Riding the pain train at the 2017 Penticton ITU Multisport World Championships (Credit: Jeff Symonds)

TMC: Were you ever expecting the Ironman race to return to town?

JS: I had heard rumours the past couple of years that the race would return but then they turned out to be false. The multi-day short course racing events like Superleague are cool, fast, and fun but not really in line with my interests of epic one day races. I believe that long distance triathlon is something that people still value in this region and not having a full-distance race here is just not the same. And as soon as I had given up on the race returning there was a Penticton city council meeting about deal with Ironman to bring the race back. The return of an iron-distance race next year certainly has fired me back up!

 

TMC: Do you expect the community support to return for the event in 2020?

JS: Yes definitely. I think it already has with great local businesses jumping on and making financial contributions. I can see the excitement return just in this past month with community members getting excited and signing up for the race. I think that sometimes you need to have a separation for two parties to realize how perfect they are for one another and Ironman and Penticton are certainly a match that will work.

 

TMC: Why do you think that the people of the Southern Okanagan love Ironman Canada so much?

JS: I think its because so many people here have done the race or know someone in their lives that has done the race. It takes a lot to finish an Ironman and you can’t fake it without the hard work. I think the community here respects the training that goes into it and what it requires to reach the finish line. And that feeling is contagious in both the athletes and the volunteers at a race like Ironman where for one day ordinary people get to go out and do something totally epic.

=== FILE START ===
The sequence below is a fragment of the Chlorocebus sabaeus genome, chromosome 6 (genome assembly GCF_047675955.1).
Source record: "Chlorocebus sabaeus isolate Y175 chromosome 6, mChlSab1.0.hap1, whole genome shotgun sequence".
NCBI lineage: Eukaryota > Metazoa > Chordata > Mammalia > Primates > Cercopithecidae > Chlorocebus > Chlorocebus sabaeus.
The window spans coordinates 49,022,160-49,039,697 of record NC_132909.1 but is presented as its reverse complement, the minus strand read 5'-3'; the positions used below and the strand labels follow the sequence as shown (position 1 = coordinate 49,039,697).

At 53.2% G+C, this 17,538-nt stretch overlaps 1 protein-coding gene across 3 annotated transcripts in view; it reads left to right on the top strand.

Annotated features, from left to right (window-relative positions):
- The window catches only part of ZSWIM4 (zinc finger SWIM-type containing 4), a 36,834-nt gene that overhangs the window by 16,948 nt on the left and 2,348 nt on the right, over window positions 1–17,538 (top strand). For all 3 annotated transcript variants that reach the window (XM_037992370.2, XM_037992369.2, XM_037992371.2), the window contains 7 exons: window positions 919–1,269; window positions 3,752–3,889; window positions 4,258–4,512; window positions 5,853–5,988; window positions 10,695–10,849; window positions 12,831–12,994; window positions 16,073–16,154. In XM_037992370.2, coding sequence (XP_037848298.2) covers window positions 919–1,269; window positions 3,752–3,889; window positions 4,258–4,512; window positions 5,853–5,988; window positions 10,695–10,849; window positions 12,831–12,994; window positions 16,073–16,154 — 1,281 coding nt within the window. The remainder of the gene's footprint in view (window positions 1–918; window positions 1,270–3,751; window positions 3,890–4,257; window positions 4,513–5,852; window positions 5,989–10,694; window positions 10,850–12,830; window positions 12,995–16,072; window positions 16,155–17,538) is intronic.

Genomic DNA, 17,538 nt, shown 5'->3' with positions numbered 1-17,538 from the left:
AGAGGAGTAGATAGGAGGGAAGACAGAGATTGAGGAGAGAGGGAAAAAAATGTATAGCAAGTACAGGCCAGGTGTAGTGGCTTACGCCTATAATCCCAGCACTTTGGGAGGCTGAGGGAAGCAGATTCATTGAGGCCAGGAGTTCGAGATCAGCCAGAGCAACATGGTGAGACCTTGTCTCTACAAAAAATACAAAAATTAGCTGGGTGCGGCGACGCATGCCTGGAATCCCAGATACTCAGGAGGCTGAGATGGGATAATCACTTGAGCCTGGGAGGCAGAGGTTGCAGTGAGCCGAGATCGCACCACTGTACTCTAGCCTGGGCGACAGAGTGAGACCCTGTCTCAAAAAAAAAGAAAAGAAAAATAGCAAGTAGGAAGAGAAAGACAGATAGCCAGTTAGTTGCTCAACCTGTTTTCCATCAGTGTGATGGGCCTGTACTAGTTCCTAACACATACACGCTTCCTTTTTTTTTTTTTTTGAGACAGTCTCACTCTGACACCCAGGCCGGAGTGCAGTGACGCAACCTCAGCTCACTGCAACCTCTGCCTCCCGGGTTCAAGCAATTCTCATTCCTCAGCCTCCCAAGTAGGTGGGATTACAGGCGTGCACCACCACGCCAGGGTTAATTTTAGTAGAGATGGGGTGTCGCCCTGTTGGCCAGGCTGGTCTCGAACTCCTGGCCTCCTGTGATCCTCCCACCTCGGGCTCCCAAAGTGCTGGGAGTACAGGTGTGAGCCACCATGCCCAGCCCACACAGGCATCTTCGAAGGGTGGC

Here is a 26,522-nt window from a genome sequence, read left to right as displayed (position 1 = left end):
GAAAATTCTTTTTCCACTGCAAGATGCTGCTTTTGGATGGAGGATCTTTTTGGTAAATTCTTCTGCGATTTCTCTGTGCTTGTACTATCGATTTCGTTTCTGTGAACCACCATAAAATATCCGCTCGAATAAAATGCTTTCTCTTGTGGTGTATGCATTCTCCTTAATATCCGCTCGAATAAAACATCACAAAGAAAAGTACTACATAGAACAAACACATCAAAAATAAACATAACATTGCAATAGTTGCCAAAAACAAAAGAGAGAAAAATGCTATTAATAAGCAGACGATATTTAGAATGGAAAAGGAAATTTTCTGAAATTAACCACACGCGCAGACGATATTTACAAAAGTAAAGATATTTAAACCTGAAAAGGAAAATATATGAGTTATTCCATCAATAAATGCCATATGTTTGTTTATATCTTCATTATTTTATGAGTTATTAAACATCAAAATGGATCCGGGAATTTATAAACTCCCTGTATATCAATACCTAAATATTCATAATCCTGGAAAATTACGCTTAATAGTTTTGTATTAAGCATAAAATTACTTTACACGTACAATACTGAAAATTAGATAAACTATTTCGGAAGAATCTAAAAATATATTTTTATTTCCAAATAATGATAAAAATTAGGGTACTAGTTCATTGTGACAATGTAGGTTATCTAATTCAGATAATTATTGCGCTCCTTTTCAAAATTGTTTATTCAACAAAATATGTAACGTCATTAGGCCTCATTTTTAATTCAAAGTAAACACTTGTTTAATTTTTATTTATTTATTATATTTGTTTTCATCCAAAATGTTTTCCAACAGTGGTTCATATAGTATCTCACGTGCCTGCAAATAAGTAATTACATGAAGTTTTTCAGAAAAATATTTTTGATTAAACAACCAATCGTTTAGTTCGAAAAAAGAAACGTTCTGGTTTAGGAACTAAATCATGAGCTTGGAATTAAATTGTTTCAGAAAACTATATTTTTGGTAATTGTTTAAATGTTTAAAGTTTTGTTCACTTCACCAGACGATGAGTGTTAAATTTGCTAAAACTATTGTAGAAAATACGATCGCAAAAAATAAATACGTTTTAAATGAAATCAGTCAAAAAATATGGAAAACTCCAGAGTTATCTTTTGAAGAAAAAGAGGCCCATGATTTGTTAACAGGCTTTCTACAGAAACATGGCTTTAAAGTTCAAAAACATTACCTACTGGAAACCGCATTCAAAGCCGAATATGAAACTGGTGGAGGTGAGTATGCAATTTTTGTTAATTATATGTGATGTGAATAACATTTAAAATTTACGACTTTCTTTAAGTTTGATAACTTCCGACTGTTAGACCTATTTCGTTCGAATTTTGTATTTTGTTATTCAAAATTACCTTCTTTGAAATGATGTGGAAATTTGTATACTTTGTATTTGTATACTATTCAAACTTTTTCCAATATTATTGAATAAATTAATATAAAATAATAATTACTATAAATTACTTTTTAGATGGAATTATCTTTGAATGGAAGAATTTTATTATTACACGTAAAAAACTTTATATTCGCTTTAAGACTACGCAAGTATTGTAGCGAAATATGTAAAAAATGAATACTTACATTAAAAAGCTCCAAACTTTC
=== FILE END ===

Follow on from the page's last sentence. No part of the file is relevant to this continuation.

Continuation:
TMC: What are you up to these days?

JS: I’m almost recovered from a broken collar bone injury that happened about 10 weeks ago so I’m patiently waiting for the okay from the doctors to return to swimming again. I’m able now to do a fair bit of cycling and I’m hoping to be racing again on the Ironman or Ironman 70.3 circuit in September. Hopefully I can have a really strong fall race season with a full-distance race or two to end the year on a high note. I haven’t had a big race since last year so I’m itching to get back out there.

(credit: Jeff Symonds)

TMC: What would that mean for you to win Ironman Canada here?

JS: It would be pretty awesome, and its great to have that new motivation now. All the former champions now have their names on plaques permanently at the Penticton waterfront so it would be amazing to be included in that list. After winning the Challenge Penticton races this feels like a new mountain to climb with the Ironman back in town. It’s also encouraging that I’ve come second at Ironman Canada in Whistler twice. I’ve been close and almost tasted it, but to win after getting second twice would make it even more special. I find the most rewarding races come after periods of the toughest buildups. With my recent injury setbacks I think no matter what place I finish in my next Ironman it is going to be an incredible feeling when I cross that finishline!

 

TMC: What sponsors are you currently partnered with?

JS: The two that have stood by me the longest are the Bike Barn and Shimano. Podium Imports and Pioneer are two other companies that have been along for the journey for most of my pro career. I am also honoured for the opportunity to coach some amazing athletes with both the KISU Swim Club and the TriPower Triathlon Club.